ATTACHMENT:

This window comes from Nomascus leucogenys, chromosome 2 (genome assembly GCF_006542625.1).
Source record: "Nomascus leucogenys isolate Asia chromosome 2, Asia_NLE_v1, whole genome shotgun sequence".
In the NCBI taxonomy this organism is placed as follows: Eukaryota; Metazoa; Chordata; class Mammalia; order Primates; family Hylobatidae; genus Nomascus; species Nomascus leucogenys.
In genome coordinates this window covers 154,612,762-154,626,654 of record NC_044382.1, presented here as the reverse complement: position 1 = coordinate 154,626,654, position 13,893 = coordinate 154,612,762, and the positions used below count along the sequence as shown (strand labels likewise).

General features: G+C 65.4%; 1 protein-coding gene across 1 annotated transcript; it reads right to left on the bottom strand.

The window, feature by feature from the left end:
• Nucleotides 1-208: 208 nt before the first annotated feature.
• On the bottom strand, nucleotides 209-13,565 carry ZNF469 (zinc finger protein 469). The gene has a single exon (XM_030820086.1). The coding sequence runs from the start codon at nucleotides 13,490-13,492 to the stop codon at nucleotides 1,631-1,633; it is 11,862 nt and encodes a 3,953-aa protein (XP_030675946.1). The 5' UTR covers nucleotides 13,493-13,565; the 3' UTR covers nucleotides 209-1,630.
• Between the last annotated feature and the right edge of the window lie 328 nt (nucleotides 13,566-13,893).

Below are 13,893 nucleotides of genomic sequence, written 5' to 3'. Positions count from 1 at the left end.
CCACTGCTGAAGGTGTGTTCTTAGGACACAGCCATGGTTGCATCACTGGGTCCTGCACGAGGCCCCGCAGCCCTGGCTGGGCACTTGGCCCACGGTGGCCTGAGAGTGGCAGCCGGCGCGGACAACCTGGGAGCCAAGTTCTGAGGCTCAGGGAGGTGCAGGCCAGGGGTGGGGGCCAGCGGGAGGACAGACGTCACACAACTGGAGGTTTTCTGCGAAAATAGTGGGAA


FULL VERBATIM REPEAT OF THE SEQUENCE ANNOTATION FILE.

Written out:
This window comes from Nomascus leucogenys, chromosome 2 (genome assembly GCF_006542625.1).
Source record: "Nomascus leucogenys isolate Asia chromosome 2, Asia_NLE_v1, whole genome shotgun sequence".
In the NCBI taxonomy this organism is placed as follows: Eukaryota; Metazoa; Chordata; class Mammalia; order Primates; family Hylobatidae; genus Nomascus; species Nomascus leucogenys.
In genome coordinates this window covers 154,612,762-154,626,654 of record NC_044382.1, presented here as the reverse complement: position 1 = coordinate 154,626,654, position 13,893 = coordinate 154,612,762, and the positions used below count along the sequence as shown (strand labels likewise).

General features: G+C 65.4%; 1 protein-coding gene across 1 annotated transcript; it reads right to left on the bottom strand.

The window, feature by feature from the left end:
• Nucleotides 1-208: 208 nt before the first annotated feature.
• On the bottom strand, nucleotides 209-13,565 carry ZNF469 (zinc finger protein 469). The gene has a single exon (XM_030820086.1). The coding sequence runs from the start codon at nucleotides 13,490-13,492 to the stop codon at nucleotides 1,631-1,633; it is 11,862 nt and encodes a 3,953-aa protein (XP_030675946.1). The 5' UTR covers nucleotides 13,493-13,565; the 3' UTR covers nucleotides 209-1,630.
• Between the last annotated feature and the right edge of the window lie 328 nt (nucleotides 13,566-13,893).

Below are 13,893 nucleotides of genomic sequence, written 5' to 3'. Positions count from 1 at the left end.
CCACTGCTGAAGGTGTGTTCTTAGGACACAGCCATGGTTGCATCACTGGGTCCTGCACGAGGCCCCGCAGCCCTGGCTGGGCACTTGGCCCACGGTGGCCTGAGAGTGGCAGCCGGCGCGGACAACCTGGGAGCCAAGTTCTGAGGCTCAGGGAGGTGCAGGCCAGGGGTGGGGGCCAGCGGGAGGACAGACGTCACACAACTGGAGGTTTTCTGCGAAAATAGTGGGAA